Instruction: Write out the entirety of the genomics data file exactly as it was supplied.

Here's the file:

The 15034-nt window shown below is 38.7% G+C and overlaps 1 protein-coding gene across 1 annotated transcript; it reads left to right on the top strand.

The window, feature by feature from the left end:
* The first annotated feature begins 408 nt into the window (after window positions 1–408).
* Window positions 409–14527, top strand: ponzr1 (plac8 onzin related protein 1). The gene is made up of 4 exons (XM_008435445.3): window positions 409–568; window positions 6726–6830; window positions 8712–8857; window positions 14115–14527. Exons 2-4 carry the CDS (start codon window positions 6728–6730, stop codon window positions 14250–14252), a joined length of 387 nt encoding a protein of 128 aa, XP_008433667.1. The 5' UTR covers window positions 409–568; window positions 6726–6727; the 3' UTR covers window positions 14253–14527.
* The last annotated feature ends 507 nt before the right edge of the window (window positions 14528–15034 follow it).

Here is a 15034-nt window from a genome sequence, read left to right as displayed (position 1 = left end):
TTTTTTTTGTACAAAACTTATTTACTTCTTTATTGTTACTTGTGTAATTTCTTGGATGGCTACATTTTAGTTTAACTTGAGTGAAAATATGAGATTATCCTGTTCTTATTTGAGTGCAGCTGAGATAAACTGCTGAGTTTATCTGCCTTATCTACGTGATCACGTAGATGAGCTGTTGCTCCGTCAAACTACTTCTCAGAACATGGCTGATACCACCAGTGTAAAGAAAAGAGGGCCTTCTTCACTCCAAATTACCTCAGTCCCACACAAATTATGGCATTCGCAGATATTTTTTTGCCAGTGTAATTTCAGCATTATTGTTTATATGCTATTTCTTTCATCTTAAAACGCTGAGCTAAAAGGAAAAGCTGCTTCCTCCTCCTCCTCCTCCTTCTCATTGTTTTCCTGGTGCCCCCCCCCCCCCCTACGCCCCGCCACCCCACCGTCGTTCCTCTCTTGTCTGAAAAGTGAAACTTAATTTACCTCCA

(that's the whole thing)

The 15034-nt window shown below is 38.7% G+C and overlaps 1 protein-coding gene across 1 annotated transcript; it reads left to right on the top strand.

The window, feature by feature from the left end:
* The first annotated feature begins 408 nt into the window (after window positions 1–408).
* Window positions 409–14527, top strand: ponzr1 (plac8 onzin related protein 1). The gene is made up of 4 exons (XM_008435445.3): window positions 409–568; window positions 6726–6830; window positions 8712–8857; window positions 14115–14527. Exons 2-4 carry the CDS (start codon window positions 6728–6730, stop codon window positions 14250–14252), a joined length of 387 nt encoding a protein of 128 aa, XP_008433667.1. The 5' UTR covers window positions 409–568; window positions 6726–6727; the 3' UTR covers window positions 14253–14527.
* The last annotated feature ends 507 nt before the right edge of the window (window positions 14528–15034 follow it).

Here is a 15034-nt window from a genome sequence, read left to right as displayed (position 1 = left end):
TTTTTTTTGTACAAAACTTATTTACTTCTTTATTGTTACTTGTGTAATTTCTTGGATGGCTACATTTTAGTTTAACTTGAGTGAAAATATGAGATTATCCTGTTCTTATTTGAGTGCAGCTGAGATAAACTGCTGAGTTTATCTGCCTTATCTACGTGATCACGTAGATGAGCTGTTGCTCCGTCAAACTACTTCTCAGAACATGGCTGATACCACCAGTGTAAAGAAAAGAGGGCCTTCTTCACTCCAAATTACCTCAGTCCCACACAAATTATGGCATTCGCAGATATTTTTTTGCCAGTGTAATTTCAGCATTATTGTTTATATGCTATTTCTTTCATCTTAAAACGCTGAGCTAAAAGGAAAAGCTGCTTCCTCCTCCTCCTCCTCCTTCTCATTGTTTTCCTGGTGCCCCCCCCCCCCCCTACGCCCCGCCACCCCACCGTCGTTCCTCTCTTGTCTGAAAAGTGAAACTTAATTTACCTCCA